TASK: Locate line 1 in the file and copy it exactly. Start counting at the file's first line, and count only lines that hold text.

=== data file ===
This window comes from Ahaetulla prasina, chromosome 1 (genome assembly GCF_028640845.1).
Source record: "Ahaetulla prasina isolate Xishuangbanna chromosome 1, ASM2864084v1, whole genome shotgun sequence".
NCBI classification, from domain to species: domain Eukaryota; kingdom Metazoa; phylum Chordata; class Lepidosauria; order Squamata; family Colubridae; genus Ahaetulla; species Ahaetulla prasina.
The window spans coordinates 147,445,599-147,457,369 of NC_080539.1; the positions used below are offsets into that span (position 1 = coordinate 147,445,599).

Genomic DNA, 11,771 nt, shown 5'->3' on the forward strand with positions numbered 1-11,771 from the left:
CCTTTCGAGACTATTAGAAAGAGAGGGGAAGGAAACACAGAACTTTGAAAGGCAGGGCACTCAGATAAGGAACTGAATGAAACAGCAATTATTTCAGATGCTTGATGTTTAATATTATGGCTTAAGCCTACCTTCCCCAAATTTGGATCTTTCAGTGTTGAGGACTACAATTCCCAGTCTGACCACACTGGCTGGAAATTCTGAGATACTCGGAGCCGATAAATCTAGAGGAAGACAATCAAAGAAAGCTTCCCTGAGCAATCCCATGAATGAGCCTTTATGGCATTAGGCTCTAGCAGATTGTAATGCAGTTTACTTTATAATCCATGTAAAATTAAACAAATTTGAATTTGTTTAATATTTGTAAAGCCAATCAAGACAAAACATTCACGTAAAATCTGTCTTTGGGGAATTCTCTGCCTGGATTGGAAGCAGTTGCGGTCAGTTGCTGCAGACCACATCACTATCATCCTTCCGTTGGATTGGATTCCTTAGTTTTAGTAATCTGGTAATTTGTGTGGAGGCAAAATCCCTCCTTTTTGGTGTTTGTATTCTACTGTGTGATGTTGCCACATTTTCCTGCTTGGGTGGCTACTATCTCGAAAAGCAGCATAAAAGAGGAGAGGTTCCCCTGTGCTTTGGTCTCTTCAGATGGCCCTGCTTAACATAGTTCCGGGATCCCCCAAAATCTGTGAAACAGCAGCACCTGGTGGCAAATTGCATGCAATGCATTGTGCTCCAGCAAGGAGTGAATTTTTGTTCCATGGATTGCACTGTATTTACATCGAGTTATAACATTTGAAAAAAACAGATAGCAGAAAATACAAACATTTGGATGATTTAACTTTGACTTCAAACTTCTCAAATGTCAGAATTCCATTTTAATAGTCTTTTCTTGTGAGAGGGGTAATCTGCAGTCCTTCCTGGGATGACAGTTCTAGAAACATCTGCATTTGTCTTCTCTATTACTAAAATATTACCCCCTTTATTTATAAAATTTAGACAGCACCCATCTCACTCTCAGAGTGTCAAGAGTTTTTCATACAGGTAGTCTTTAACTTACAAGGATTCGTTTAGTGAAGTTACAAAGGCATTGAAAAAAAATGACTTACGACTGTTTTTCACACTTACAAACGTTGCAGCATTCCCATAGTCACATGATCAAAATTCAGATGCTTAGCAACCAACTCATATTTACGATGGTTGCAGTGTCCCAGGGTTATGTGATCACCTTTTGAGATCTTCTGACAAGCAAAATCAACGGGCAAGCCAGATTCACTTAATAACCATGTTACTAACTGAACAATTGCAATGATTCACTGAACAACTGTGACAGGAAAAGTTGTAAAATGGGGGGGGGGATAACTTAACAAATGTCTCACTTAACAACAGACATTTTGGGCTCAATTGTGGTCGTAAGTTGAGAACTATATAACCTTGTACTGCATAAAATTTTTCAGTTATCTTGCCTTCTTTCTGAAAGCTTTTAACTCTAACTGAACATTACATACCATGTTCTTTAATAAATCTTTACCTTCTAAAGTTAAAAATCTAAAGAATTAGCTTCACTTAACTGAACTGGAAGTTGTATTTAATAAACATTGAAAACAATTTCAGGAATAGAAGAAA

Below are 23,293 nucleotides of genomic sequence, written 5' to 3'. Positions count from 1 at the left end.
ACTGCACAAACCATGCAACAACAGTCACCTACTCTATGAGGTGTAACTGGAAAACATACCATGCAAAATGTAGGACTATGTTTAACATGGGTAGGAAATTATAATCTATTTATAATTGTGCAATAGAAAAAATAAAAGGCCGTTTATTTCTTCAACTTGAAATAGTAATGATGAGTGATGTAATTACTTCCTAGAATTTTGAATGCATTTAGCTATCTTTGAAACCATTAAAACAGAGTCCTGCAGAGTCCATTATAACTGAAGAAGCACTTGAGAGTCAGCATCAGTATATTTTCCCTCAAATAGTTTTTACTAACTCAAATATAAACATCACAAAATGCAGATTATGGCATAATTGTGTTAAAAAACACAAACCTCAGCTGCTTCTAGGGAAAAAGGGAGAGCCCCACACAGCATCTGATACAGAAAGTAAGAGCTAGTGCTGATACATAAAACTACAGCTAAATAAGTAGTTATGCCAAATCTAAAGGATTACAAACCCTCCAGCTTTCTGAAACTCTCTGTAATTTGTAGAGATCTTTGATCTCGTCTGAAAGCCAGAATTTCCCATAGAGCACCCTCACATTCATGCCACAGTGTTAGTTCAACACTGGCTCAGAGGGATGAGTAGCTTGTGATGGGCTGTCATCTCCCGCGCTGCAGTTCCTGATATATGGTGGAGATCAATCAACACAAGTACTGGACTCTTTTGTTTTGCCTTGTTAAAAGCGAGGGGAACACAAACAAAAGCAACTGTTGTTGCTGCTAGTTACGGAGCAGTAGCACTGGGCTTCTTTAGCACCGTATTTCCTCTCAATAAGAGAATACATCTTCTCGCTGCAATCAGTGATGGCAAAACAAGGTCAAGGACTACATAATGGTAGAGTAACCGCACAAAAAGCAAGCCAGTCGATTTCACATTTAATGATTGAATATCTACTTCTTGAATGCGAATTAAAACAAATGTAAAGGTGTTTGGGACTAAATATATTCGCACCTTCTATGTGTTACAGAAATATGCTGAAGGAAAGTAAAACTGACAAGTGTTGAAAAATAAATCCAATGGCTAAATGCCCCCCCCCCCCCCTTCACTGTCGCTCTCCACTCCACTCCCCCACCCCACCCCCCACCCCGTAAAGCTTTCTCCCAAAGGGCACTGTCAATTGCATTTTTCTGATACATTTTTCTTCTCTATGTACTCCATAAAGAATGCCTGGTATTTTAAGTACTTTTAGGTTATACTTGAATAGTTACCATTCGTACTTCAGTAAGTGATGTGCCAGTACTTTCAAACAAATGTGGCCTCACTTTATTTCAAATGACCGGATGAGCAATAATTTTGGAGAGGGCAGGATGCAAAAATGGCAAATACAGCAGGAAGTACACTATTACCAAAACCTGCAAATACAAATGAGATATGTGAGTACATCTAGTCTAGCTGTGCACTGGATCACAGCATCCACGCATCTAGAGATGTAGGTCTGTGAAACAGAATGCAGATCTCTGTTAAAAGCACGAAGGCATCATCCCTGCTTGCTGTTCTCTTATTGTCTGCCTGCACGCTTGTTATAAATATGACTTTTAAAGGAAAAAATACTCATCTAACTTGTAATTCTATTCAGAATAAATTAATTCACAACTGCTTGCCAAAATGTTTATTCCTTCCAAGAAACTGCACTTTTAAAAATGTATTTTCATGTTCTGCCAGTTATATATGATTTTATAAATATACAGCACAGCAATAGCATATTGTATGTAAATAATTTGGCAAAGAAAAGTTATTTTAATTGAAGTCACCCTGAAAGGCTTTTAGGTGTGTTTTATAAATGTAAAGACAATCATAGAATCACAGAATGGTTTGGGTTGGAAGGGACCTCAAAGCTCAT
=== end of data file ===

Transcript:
This window comes from Ahaetulla prasina, chromosome 1 (genome assembly GCF_028640845.1).